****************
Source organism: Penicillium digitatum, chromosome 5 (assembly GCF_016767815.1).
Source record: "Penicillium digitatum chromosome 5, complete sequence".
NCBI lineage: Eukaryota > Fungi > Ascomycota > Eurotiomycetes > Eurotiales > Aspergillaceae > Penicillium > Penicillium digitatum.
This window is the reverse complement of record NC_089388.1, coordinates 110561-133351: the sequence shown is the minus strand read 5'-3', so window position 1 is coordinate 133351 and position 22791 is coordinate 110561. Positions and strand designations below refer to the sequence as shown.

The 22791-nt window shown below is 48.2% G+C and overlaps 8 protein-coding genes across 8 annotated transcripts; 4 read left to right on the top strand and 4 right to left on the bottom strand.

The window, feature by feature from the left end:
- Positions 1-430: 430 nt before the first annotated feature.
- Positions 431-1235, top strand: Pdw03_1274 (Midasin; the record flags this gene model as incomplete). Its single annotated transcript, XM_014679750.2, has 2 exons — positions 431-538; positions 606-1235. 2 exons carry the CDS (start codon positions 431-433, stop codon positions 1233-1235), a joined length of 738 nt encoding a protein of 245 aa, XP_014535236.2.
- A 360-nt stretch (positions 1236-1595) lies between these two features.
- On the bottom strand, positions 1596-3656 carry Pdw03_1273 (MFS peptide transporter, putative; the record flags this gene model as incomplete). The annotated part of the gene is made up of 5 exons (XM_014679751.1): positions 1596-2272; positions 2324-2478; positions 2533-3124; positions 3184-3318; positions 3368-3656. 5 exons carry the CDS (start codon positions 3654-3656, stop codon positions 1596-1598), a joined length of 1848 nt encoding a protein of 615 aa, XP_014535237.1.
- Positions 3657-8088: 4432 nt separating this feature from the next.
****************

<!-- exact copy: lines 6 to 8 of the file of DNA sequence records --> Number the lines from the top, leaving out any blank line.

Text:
The window, feature by feature from the left end:
- Positions 1-430: 430 nt before the first annotated feature.
- Positions 431-1235, top strand: Pdw03_1274 (Midasin; the record flags this gene model as incomplete). Its single annotated transcript, XM_014679750.2, has 2 exons — positions 431-538; positions 606-1235. 2 exons carry the CDS (start codon positions 431-433, stop codon positions 1233-1235), a joined length of 738 nt encoding a protein of 245 aa, XP_014535236.2.